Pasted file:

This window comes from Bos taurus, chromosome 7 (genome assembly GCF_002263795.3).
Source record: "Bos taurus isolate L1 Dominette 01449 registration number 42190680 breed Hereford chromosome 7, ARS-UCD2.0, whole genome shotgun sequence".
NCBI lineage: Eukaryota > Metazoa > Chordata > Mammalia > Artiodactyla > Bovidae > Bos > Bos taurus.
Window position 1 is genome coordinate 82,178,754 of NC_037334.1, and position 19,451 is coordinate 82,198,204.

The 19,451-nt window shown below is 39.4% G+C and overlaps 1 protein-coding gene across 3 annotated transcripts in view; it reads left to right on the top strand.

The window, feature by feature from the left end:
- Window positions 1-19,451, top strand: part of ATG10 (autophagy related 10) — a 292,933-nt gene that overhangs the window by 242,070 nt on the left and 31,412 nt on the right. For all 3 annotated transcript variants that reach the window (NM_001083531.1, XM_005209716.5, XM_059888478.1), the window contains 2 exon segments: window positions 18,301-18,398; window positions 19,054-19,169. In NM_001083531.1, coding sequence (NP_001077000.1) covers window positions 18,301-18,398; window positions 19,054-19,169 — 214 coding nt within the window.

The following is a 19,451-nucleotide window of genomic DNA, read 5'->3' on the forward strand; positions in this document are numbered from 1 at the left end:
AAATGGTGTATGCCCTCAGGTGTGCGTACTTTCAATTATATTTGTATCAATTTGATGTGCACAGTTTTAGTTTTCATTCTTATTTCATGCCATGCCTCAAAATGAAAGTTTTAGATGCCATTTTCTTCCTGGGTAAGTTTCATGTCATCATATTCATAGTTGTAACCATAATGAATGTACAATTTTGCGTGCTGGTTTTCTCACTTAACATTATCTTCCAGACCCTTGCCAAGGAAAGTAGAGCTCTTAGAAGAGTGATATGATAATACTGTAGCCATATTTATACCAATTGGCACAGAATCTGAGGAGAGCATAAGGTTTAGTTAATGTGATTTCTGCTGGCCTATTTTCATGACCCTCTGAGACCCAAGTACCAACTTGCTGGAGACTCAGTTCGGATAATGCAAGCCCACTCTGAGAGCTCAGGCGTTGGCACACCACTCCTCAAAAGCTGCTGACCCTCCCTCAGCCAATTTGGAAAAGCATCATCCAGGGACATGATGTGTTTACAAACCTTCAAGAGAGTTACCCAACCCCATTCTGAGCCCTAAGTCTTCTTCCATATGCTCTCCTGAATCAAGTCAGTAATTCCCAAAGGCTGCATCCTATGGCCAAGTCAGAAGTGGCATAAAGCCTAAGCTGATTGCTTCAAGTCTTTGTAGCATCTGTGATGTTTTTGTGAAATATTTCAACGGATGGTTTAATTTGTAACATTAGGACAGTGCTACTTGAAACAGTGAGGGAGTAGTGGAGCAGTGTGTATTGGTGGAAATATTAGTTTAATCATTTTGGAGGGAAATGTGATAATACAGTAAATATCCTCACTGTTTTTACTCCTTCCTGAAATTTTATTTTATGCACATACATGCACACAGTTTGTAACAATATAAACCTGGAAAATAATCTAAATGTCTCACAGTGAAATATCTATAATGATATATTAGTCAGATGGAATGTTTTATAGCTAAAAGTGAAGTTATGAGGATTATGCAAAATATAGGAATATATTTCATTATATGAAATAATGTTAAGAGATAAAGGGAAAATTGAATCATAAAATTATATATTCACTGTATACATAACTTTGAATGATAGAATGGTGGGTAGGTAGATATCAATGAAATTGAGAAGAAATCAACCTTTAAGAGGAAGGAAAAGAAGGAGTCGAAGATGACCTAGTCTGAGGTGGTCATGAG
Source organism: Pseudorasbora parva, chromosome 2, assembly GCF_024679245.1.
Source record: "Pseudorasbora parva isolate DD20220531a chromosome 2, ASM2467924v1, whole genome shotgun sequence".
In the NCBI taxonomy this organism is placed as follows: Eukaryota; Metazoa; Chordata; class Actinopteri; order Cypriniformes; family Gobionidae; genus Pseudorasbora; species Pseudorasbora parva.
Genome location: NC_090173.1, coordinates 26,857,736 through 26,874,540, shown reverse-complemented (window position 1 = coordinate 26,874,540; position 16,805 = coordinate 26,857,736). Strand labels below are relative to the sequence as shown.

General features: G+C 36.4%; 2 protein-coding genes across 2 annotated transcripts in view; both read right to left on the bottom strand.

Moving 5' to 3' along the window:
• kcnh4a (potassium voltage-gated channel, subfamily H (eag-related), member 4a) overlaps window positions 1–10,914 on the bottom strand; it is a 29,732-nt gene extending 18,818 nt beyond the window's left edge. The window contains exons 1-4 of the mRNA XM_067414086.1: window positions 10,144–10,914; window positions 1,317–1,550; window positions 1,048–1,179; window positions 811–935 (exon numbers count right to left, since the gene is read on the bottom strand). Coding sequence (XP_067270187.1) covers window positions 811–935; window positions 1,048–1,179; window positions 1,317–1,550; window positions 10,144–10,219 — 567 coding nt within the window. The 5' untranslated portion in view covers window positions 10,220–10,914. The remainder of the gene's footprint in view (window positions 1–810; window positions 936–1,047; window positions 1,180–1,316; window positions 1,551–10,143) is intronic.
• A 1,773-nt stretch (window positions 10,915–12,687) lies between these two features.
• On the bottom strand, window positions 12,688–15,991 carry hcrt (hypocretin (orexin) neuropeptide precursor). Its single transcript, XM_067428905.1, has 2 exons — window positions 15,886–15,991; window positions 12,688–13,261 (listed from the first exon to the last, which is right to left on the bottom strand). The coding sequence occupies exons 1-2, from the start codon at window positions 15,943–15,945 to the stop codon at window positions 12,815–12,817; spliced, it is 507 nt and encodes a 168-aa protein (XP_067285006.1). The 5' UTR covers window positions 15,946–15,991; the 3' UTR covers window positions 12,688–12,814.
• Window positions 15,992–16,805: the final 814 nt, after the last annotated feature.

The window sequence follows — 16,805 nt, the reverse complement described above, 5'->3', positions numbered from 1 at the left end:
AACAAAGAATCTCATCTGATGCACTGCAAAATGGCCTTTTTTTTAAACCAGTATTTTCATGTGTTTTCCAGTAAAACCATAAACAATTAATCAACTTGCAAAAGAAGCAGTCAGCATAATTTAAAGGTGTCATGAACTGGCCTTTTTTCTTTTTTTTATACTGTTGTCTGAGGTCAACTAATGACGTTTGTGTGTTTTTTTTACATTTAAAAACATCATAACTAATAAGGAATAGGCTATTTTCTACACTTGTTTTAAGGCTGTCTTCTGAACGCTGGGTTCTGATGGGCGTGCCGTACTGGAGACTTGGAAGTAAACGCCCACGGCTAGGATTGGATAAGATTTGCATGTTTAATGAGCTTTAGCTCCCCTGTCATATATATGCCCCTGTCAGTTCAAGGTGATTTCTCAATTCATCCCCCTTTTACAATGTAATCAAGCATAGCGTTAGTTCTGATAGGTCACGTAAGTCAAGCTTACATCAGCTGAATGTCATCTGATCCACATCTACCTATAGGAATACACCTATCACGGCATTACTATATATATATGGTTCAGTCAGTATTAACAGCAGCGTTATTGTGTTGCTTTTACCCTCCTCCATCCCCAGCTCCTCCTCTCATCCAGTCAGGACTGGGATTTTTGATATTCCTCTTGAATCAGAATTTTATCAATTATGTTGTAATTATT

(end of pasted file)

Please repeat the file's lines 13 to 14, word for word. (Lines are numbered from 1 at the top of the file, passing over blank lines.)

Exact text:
Genome location: NC_090173.1, coordinates 26,857,736 through 26,874,540, shown reverse-complemented (window position 1 = coordinate 26,874,540; position 16,805 = coordinate 26,857,736). Strand labels below are relative to the sequence as shown.

General features: G+C 36.4%; 2 protein-coding genes across 2 annotated transcripts in view; both read right to left on the bottom strand.